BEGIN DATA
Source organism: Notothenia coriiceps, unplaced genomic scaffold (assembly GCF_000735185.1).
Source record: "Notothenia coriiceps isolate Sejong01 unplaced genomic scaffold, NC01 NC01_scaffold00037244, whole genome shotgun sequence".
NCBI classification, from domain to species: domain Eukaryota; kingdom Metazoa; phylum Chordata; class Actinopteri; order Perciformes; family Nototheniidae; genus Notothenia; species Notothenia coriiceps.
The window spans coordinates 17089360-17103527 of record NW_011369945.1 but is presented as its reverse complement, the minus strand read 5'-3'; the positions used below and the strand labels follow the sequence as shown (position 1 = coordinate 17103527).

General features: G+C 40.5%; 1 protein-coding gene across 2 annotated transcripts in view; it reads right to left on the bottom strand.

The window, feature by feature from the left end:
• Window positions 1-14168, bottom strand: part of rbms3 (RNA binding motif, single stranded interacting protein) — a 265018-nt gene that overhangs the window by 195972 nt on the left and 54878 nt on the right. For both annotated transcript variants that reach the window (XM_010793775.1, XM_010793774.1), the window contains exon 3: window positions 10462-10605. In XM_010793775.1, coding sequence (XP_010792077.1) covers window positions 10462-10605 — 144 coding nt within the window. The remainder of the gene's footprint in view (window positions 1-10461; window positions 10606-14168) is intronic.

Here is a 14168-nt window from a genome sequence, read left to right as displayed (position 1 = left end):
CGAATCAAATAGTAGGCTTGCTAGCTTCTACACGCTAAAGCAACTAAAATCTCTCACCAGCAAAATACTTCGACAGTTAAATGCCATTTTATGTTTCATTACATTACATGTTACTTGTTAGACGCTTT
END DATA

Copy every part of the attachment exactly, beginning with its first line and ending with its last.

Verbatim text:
Source organism: Notothenia coriiceps, unplaced genomic scaffold (assembly GCF_000735185.1).
Source record: "Notothenia coriiceps isolate Sejong01 unplaced genomic scaffold, NC01 NC01_scaffold00037244, whole genome shotgun sequence".
NCBI classification, from domain to species: domain Eukaryota; kingdom Metazoa; phylum Chordata; class Actinopteri; order Perciformes; family Nototheniidae; genus Notothenia; species Notothenia coriiceps.
The window spans coordinates 17089360-17103527 of record NW_011369945.1 but is presented as its reverse complement, the minus strand read 5'-3'; the positions used below and the strand labels follow the sequence as shown (position 1 = coordinate 17103527).

General features: G+C 40.5%; 1 protein-coding gene across 2 annotated transcripts in view; it reads right to left on the bottom strand.

The window, feature by feature from the left end:
• Window positions 1-14168, bottom strand: part of rbms3 (RNA binding motif, single stranded interacting protein) — a 265018-nt gene that overhangs the window by 195972 nt on the left and 54878 nt on the right. For both annotated transcript variants that reach the window (XM_010793775.1, XM_010793774.1), the window contains exon 3: window positions 10462-10605. In XM_010793775.1, coding sequence (XP_010792077.1) covers window positions 10462-10605 — 144 coding nt within the window. The remainder of the gene's footprint in view (window positions 1-10461; window positions 10606-14168) is intronic.

Here is a 14168-nt window from a genome sequence, read left to right as displayed (position 1 = left end):
CGAATCAAATAGTAGGCTTGCTAGCTTCTACACGCTAAAGCAACTAAAATCTCTCACCAGCAAAATACTTCGACAGTTAAATGCCATTTTATGTTTCATTACATTACATGTTACTTGTTAGACGCTTT